Background Image
Table of Contents Table of Contents
Previous Page  2 / 16 Next Page
Show Menu
Previous Page 2 / 16 Next Page
Page Background





“When I was little I would say that I wanted to be a doctor during the day

and perform in ballets at night. It turned out a little differently,” says



, Assistant Professor in the Department of Physics at Wesleyan Uni-

versity. Etson began training as a ballet dancer from the age of seven, and

started her career as a dancer after graduating high school. “I performed and

choreographed professionally, both in ballet and in other dance genres, and I

got my bachelor’s degree in fine arts from New York University with a major

in dance,” she says. After a few years, she decided that she was ready to stop

performing, and returned to school.

She had always been interested in science, and in high school her parents en-

couraged her to take the most difficult science and math courses, even as she

was training to be a professional ballet dancer. “I wanted to go to a perform-

ing arts high school,” Etson explains, “but they wouldn’t let me because they

wanted me to get a solid academic education, not just learn about the arts.”

That strong science foundation helped Etson as she started at Hunter College

of the City University of New York, pursuing a second bachelor’s degree with

intentions of becoming a medical doctor.

Etson’s mother had been a middle school math and science teacher, and her

father an electrical engineer who was involved in the development of the first

Automatic Teller Machines (ATM). “Science was definitely something we

talked about at home, but I didn’t really have a good sense of how a person

would become an academic scientist,” she says.

In her introductory physics class, she realized that

she loved the subject, but was unsure about what

careers would be open to her should she pursue a

physics degree. “I asked the professor about careers

in physics,” Etson explains. “He was very encour-

aging, and suggested that I apply for the Minority

Access to Research Careers (MARC) scholarship.” She took his advice and

was selected as a MARC scholar, which supported her to continue toward

earning her bachelor’s degree in physics.

As part of the MARC program, Etson was able to do research in an optics

lab at Hunter College and spent a summer working in

Steven Siegelbaum’s

neuroscience laboratory at Columbia University. While she was at Columbia,

Etson attended a talk about research using simulations based on molecular

forces to try to link together various crystal structures of ion channels to cre-

ate an animation of how they might move during gating. “I thought that was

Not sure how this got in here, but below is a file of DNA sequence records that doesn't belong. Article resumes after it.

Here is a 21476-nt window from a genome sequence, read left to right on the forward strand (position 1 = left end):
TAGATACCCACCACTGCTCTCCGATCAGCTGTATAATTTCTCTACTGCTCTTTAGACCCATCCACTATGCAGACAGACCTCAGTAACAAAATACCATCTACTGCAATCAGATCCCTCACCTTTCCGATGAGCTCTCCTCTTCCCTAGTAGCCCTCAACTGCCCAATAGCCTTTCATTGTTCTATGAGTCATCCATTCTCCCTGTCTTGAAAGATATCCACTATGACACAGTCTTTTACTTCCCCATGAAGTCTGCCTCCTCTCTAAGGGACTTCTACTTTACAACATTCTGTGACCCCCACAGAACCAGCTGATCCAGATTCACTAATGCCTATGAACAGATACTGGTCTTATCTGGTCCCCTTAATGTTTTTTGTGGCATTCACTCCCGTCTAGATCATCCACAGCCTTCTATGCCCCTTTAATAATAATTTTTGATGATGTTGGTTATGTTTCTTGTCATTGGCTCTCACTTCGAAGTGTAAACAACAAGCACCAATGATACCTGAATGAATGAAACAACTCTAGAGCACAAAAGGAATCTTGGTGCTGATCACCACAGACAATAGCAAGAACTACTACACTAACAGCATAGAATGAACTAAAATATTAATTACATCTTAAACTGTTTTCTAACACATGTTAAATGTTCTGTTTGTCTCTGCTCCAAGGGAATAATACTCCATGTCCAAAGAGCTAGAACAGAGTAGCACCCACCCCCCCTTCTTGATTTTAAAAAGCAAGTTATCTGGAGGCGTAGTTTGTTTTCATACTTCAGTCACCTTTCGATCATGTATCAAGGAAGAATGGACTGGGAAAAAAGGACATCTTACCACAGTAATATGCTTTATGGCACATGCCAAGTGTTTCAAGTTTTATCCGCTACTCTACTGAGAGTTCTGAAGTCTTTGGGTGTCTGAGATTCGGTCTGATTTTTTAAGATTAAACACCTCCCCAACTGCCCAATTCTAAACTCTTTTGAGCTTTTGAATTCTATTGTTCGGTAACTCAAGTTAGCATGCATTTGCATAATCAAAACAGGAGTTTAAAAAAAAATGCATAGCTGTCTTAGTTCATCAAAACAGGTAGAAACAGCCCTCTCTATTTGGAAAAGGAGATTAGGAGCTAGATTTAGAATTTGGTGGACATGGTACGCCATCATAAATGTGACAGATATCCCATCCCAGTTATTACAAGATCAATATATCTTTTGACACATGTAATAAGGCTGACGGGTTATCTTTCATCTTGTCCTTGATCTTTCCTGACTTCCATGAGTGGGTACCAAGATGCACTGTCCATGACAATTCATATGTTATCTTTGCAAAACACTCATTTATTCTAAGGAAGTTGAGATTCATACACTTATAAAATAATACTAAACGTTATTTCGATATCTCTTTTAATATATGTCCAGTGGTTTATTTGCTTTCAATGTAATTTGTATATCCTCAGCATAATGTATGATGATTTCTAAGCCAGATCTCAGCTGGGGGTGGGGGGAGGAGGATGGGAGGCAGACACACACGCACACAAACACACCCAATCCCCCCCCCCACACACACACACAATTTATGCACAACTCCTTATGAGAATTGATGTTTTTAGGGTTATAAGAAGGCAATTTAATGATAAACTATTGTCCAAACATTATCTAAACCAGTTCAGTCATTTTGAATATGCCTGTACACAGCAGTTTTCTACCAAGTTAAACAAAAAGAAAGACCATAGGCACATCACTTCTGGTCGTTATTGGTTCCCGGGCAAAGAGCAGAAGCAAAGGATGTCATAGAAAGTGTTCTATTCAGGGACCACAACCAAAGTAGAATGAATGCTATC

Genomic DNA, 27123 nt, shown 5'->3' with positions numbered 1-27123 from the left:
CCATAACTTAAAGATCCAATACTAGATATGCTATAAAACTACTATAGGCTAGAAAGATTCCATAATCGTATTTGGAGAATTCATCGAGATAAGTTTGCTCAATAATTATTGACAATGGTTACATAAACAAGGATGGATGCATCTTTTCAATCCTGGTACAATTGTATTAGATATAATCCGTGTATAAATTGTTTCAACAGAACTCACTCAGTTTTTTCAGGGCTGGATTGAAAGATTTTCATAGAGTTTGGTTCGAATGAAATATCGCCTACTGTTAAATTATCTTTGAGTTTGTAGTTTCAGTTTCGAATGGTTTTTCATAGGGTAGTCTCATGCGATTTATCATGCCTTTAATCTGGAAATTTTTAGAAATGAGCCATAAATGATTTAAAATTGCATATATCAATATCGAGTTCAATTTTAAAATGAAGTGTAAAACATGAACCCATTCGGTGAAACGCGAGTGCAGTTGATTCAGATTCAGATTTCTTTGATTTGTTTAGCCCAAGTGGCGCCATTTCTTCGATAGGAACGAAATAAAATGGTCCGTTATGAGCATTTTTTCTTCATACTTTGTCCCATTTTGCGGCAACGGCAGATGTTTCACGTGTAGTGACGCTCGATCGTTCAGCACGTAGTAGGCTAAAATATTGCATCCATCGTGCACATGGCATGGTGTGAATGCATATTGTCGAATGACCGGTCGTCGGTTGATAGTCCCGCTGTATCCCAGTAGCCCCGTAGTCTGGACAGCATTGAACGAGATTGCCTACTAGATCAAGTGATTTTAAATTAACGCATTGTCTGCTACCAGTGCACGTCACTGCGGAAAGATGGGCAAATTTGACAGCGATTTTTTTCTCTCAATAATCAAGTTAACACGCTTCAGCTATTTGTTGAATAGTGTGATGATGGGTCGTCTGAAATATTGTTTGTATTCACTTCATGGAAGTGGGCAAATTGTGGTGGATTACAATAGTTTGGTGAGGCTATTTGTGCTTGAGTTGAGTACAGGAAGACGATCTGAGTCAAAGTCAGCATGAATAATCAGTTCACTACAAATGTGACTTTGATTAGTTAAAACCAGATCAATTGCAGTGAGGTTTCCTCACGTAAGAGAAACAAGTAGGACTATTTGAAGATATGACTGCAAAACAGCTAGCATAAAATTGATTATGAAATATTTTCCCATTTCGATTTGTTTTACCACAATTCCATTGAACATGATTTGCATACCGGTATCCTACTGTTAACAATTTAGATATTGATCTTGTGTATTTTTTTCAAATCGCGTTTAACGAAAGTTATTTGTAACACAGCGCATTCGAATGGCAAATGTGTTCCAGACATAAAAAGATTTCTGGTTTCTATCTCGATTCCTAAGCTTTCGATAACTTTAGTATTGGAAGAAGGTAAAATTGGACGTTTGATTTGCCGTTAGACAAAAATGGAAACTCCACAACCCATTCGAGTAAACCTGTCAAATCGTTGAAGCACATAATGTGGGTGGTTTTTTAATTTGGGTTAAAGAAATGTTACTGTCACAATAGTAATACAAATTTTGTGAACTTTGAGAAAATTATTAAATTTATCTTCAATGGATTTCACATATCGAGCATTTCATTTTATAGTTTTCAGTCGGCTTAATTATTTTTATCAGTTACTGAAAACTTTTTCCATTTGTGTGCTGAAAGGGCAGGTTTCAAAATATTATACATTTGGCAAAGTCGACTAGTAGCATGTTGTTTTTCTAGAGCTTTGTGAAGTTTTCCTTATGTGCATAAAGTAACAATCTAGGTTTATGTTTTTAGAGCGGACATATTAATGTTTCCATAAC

incredibly fascinating, and I started asking people lots of questions about it,”

she says. “One friendly postdoc told me that I should think about studying

biophysics, and he even pointed me to the Biophysical Society website. I was

hooked, and I decided that I wanted to study biophysics in graduate school.”

Etson went on to a PhD program in biophysics at Harvard University, study-

ing in the lab of

Antoine van Oijen

. During her PhD studies, Etson became

interested in single molecule techniques, which she uses in her work today. “I

was always dissatisfied with the very deterministic descriptions of biological

processes that I had heard in less advanced coursework. My physics training

made me feel that these descriptions could not be realistic,” she explains. “I

really got excited about the idea that when you study these processes at the




Edward Egelman


Suzanne Scarlata


Dorothy Beckett


Frances Seporovic


Paul Axelsen


Olga Boudker

Ruth Heidelberger

Kalina Hristova

Juliette Lecomte

Amy Lee

Robert Nakamoto

Gabriela Popescu

Joseph D. Puglisi

Michael Pusch

Erin Sheets

Antoine van Oijen

Bonnie Wallace

Biophysical Journal

Leslie Loew


Society Office

Ro Kampman

Executive Officer


Ray Wolfe


Laura Phelan


Ellen Weiss

Public Affairs

Beth Staehle

Publisher's Forum


Biophysical Society Newsletter

(ISSN 0006-3495) is published

twelve times per year, January-

December, by the Biophysical

Society, 11400 Rockville Pike, Suite

800, Rockville, Maryland 20852.

Distributed to USA members

and other countries at no cost.

Canadian GST No. 898477062.

Postmaster: Send address changes

to Biophysical Society, 11400

Rockville Pike, Suite 800, Rockville,

MD 20852. Copyright © 2015 by

the Biophysical Society. Printed in

the United States of America.

All rights reserved.

I never want to forget how

important five minutes can be for

someone who is trying to find his

or her path.

Candice Etson

Biophysicist in Profile